If her anger strengthened, his hurt did — he still paced, he still shouted, but now he was just trying to get through to her; not to make her see sense, but to make her see that he was hurt. He kept throwing her glances as he limped back and forth, kept trying to look at her and see if her ice was cracking; but every time all he saw was a set jaw and a turned away head and a stubbornness that defied even love. They took mine. And that was the final blow. “They were mine too, Eris,” Kier cried, turning and stopping to stare at her plaintively — and it was broken. So youthfully, pitifully desperate. So hurt. Part of him was still so terrified that she blamed him for Kate, for it having been his sister that ruined her, like he was at fault because it had been his own blood, his family, who had taken them from her. He never let himself be selfish enough to say from them, because making sure Eris was alright, making sure her mind was kept together, making sure she stayed alive — those were the priorities. His own right to grief always fell by the wayside, and in a way he felt she thought he didn't have the right to feel it. He was responsible because Kate was responsible, and he took on his sister's sin just as he now took on his mate's. He worried so sickly that Eris held him to blame, that it would fester and rot and grow until one day she left him, and he never had the bravery, the courage, to ask her and have his fears confirmed — or worse, to plant the idea in her mind and watch her feelings towards him slowly twist and change until she resented him because he had told her she should.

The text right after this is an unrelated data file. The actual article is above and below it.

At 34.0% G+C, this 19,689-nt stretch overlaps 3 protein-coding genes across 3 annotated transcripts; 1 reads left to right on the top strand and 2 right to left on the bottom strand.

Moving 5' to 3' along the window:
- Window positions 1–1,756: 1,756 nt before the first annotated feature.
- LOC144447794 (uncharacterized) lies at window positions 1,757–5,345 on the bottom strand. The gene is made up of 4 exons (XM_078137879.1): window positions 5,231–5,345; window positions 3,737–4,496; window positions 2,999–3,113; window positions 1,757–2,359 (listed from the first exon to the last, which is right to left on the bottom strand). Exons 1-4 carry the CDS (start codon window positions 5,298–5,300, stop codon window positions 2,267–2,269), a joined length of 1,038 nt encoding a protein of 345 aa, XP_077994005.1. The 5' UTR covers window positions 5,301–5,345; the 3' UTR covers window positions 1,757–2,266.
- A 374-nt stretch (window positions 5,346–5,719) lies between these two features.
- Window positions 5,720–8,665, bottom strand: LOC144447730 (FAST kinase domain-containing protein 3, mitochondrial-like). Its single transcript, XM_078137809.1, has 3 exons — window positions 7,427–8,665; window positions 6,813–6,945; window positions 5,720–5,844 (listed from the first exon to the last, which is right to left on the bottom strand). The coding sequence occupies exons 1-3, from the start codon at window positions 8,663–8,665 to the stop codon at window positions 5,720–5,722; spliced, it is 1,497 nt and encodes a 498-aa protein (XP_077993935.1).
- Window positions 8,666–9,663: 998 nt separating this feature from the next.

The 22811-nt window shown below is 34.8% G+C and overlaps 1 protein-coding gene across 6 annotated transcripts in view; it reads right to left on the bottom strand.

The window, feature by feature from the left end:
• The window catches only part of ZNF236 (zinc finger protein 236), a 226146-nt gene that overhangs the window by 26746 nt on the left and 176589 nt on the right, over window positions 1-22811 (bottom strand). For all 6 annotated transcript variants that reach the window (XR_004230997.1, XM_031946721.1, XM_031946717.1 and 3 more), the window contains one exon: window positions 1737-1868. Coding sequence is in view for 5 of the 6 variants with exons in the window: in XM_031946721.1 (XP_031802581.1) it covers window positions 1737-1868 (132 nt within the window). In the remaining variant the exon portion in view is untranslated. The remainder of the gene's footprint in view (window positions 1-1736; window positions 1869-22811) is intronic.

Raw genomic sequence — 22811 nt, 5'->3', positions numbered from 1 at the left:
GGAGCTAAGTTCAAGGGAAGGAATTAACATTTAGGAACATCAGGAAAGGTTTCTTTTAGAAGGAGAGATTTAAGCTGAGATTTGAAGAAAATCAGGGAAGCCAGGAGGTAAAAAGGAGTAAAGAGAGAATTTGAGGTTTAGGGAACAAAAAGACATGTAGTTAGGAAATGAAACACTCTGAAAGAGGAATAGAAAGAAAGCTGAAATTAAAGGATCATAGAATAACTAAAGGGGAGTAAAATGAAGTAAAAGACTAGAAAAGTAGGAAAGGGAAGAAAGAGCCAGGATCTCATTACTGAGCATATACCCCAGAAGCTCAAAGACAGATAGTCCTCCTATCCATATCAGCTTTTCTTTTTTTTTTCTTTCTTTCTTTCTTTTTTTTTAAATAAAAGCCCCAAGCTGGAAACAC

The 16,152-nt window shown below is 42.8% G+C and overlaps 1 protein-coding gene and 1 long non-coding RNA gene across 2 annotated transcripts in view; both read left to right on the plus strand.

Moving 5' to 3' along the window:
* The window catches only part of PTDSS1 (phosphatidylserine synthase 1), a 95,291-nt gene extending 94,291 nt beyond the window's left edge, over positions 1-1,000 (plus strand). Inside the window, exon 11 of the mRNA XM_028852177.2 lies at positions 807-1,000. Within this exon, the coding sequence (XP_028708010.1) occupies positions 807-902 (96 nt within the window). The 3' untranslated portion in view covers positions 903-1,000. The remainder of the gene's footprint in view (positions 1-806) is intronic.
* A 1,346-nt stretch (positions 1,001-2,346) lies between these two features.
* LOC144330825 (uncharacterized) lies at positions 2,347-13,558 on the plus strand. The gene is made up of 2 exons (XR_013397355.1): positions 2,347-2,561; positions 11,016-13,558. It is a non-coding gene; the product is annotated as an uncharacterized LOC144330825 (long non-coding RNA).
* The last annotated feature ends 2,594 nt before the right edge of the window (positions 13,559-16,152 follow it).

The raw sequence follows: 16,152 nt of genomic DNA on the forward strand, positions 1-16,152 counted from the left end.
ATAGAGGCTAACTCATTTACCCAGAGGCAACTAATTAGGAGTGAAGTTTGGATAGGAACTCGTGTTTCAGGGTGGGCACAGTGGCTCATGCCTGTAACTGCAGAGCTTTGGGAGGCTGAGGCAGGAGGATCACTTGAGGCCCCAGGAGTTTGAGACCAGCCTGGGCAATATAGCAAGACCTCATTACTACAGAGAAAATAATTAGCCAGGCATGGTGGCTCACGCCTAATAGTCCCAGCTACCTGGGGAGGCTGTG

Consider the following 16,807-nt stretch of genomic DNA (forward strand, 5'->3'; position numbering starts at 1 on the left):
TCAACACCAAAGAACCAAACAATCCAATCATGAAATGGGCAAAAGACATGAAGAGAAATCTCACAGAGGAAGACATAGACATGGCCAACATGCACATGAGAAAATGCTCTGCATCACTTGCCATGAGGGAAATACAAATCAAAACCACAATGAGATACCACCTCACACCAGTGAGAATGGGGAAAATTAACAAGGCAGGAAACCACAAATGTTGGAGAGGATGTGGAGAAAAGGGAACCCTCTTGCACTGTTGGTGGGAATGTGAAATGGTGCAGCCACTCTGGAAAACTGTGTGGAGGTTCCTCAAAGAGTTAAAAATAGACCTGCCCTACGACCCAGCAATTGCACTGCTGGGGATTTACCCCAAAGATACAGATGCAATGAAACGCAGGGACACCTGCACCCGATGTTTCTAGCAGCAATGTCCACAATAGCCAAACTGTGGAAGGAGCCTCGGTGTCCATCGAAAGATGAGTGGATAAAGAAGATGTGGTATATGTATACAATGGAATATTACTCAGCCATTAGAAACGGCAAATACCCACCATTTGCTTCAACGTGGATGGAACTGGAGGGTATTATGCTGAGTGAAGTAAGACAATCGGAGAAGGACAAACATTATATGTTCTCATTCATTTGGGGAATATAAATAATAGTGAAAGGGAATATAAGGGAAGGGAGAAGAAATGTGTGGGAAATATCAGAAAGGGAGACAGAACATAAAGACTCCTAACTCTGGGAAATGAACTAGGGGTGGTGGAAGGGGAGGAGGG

Now, though, he felt it all. All that old grief. All that hurt wailing just below the surface, the hurt that had never really healed, never had the chance to.